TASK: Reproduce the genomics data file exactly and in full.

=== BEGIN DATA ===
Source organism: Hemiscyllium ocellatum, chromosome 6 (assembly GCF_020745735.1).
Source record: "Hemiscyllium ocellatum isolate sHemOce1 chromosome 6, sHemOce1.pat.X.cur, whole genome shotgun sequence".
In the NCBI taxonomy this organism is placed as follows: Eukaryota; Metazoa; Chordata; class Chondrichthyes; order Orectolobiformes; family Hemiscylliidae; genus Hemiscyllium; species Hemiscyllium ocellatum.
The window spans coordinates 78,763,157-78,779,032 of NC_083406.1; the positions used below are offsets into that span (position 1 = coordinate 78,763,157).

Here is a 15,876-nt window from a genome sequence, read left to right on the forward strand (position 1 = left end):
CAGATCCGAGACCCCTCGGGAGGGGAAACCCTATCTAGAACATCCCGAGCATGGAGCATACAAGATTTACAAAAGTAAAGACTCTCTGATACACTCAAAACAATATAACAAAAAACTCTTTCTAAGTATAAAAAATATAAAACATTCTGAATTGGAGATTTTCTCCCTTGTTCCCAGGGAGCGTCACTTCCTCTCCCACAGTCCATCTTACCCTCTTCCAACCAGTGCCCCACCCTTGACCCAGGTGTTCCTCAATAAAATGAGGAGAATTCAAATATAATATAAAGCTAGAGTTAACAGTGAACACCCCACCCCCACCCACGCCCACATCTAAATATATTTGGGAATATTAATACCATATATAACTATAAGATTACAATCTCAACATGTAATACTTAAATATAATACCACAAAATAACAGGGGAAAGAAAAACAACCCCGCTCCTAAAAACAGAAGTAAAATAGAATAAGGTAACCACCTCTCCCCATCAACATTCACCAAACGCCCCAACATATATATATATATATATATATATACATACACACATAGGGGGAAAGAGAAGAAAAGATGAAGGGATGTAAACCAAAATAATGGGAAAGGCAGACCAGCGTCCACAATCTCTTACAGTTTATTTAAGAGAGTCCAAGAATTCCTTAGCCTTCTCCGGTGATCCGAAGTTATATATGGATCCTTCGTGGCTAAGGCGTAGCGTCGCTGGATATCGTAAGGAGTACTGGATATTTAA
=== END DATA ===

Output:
Source organism: Hemiscyllium ocellatum, chromosome 6 (assembly GCF_020745735.1).
Source record: "Hemiscyllium ocellatum isolate sHemOce1 chromosome 6, sHemOce1.pat.X.cur, whole genome shotgun sequence".
In the NCBI taxonomy this organism is placed as follows: Eukaryota; Metazoa; Chordata; class Chondrichthyes; order Orectolobiformes; family Hemiscylliidae; genus Hemiscyllium; species Hemiscyllium ocellatum.
The window spans coordinates 78,763,157-78,779,032 of NC_083406.1; the positions used below are offsets into that span (position 1 = coordinate 78,763,157).

Here is a 15,876-nt window from a genome sequence, read left to right on the forward strand (position 1 = left end):
CAGATCCGAGACCCCTCGGGAGGGGAAACCCTATCTAGAACATCCCGAGCATGGAGCATACAAGATTTACAAAAGTAAAGACTCTCTGATACACTCAAAACAATATAACAAAAAACTCTTTCTAAGTATAAAAAATATAAAACATTCTGAATTGGAGATTTTCTCCCTTGTTCCCAGGGAGCGTCACTTCCTCTCCCACAGTCCATCTTACCCTCTTCCAACCAGTGCCCCACCCTTGACCCAGGTGTTCCTCAATAAAATGAGGAGAATTCAAATATAATATAAAGCTAGAGTTAACAGTGAACACCCCACCCCCACCCACGCCCACATCTAAATATATTTGGGAATATTAATACCATATATAACTATAAGATTACAATCTCAACATGTAATACTTAAATATAATACCACAAAATAACAGGGGAAAGAAAAACAACCCCGCTCCTAAAAACAGAAGTAAAATAGAATAAGGTAACCACCTCTCCCCATCAACATTCACCAAACGCCCCAACATATATATATATATATATATATATACATACACACATAGGGGGAAAGAGAAGAAAAGATGAAGGGATGTAAACCAAAATAATGGGAAAGGCAGACCAGCGTCCACAATCTCTTACAGTTTATTTAAGAGAGTCCAAGAATTCCTTAGCCTTCTCCGGTGATCCGAAGTTATATATGGATCCTTCGTGGCTAAGGCGTAGCGTCGCTGGATATCGTAAGGAGTACTGGATATTTAA